Island dancer takes top honors in U.S. senior competition
Most women don’t introduce themselves by age. Leanne Trout is far different, gleefully announcing that she’s 86 years old.
The islander’s reasoning for sharing her age is clear: she’s the recent winner of a ballroom competition for dancers 80 and up. The event in Orlando featured dozens of US competitors in her age range. Other amateurs danced, and the competition ended in evening performances by important professional dancers, as well.
Trout and her partner David Flory danced in 50 round-robin heats in the daylong competition, earning 49 first-place votes by the six judges in the event. Flory is her instructor and training partner. He is a professional who has danced in competition and for fun in places around the world. He teaches at the Sanibel Health Club on Rabbit Road. Trout has been his student for the last year.
Flory was bowled over by his partner’s enthusiasm and stamina after some nine hours of dancing the foxtrot, rumba, cha-cha, waltz and swing, what is more commonly called ballroom in that circle of performance dancing.
“We worked really hard, and it was very satisfying,” Flory said of the year of rehearsals and training that preceded the crowning day in Orlando.
Most of us learn to not pigeonhole others, but Trout doesn’t appear to fit the part of a serious amateur dancer: she is petite and shows some physical characteristics of a woman of advanced age. But on the dancefloor, her years on earth seem to dissolve with the ease of her gliding movements, her strong posture, her floorcraft under Flory’s guidance as an instructor and partner.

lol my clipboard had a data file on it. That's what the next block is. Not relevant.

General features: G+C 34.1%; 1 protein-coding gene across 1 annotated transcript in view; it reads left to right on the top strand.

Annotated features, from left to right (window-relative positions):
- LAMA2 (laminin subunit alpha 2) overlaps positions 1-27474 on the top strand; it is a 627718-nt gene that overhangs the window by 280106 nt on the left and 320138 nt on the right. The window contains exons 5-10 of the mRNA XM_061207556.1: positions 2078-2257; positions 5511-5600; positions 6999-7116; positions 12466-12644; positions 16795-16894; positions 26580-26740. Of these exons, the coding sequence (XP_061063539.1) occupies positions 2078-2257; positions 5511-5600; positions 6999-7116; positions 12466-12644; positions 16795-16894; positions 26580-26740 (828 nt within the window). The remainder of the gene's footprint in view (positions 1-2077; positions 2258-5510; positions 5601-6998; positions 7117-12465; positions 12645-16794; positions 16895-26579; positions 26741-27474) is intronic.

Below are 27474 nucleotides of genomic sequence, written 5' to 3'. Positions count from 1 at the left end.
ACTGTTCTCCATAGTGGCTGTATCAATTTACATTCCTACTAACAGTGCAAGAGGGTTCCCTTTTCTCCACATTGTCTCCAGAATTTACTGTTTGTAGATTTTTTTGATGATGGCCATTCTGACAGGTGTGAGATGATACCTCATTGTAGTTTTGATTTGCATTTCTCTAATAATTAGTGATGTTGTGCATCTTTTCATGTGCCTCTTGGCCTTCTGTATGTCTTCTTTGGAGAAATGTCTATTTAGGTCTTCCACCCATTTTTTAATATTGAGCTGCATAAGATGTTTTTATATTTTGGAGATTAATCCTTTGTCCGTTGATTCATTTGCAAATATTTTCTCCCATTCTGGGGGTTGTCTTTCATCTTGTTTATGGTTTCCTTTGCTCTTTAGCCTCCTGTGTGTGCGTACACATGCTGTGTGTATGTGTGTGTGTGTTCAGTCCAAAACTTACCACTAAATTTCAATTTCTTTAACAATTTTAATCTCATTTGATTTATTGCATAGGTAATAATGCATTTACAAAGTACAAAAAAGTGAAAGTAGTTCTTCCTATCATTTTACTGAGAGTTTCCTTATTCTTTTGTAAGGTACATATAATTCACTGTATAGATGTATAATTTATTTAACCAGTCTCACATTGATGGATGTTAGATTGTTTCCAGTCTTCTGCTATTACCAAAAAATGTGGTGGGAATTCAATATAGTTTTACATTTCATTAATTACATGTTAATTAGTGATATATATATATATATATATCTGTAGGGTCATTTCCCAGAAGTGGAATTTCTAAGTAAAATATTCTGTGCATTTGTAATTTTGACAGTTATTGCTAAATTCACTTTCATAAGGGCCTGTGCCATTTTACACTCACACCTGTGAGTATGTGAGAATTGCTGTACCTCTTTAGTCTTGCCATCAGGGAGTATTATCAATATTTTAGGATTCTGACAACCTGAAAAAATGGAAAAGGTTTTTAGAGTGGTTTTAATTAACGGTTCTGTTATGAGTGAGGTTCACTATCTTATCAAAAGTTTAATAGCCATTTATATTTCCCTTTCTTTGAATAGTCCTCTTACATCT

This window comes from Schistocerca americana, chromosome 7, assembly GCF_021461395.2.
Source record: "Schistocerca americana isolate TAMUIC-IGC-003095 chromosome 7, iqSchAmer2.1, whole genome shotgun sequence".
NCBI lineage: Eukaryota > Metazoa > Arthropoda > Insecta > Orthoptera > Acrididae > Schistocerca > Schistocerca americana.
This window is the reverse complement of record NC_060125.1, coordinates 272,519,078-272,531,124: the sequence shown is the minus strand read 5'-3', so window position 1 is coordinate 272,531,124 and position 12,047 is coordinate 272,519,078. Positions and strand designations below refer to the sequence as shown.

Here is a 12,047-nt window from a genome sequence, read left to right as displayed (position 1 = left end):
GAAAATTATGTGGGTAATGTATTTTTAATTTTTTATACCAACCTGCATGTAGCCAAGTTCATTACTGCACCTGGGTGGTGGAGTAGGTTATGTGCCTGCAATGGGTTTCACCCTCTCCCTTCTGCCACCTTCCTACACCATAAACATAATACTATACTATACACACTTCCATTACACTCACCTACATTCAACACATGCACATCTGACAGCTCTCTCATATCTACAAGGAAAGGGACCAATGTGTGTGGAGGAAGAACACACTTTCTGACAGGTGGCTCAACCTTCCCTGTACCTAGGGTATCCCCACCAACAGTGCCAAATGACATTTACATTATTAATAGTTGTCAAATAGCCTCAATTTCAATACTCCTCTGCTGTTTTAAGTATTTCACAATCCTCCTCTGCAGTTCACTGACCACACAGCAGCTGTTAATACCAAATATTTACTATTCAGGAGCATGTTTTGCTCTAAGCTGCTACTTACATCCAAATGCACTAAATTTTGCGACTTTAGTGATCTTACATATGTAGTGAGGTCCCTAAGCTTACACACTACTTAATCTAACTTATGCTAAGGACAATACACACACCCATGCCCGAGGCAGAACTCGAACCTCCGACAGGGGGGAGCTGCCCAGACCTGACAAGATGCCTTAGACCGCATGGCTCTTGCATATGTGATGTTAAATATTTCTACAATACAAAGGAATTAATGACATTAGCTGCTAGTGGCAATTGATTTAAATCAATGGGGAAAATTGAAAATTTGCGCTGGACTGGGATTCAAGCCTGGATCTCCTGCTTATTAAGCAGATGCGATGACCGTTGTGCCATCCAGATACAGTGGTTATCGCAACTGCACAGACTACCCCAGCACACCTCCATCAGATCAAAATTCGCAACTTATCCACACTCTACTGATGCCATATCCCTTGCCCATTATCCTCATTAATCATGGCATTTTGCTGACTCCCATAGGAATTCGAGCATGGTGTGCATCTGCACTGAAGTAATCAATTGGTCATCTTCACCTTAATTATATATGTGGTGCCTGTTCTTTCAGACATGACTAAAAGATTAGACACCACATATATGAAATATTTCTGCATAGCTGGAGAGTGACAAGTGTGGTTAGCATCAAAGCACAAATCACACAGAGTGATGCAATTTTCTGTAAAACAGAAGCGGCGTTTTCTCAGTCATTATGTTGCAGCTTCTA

And the chemistry necessary for a strong dance partnership is clearly evident in the gestures and smiles and drifting motion of their closely synced stepwork. There is little evidence that Flory at nearly one-third her age is leading Trout around the dancefloor.
As importantly, the duo worked well in floortraffic at the Orlando event, Flory said, as other competitors swirled about before the judges.
“You’re moving like in NASCAR,” Flory said.
A side benefit to being a champion at her 80s, Trout said dancing has important health benefits, strengthening her legs, back and in balance. Flory said she first came to his studio slumped, posture poor and self-esteem issues at play, having only danced the Lindy in her youth in Connecticut. Four lessons a week in the last year produced a tart and confident dancer, one who will invite her family to observe the duo dance in the next month, she said.
Lessons and a dance trophy have also been a blast, she said.
“This is my time of life to have fun,” Trout said. “I’m doing this for me.”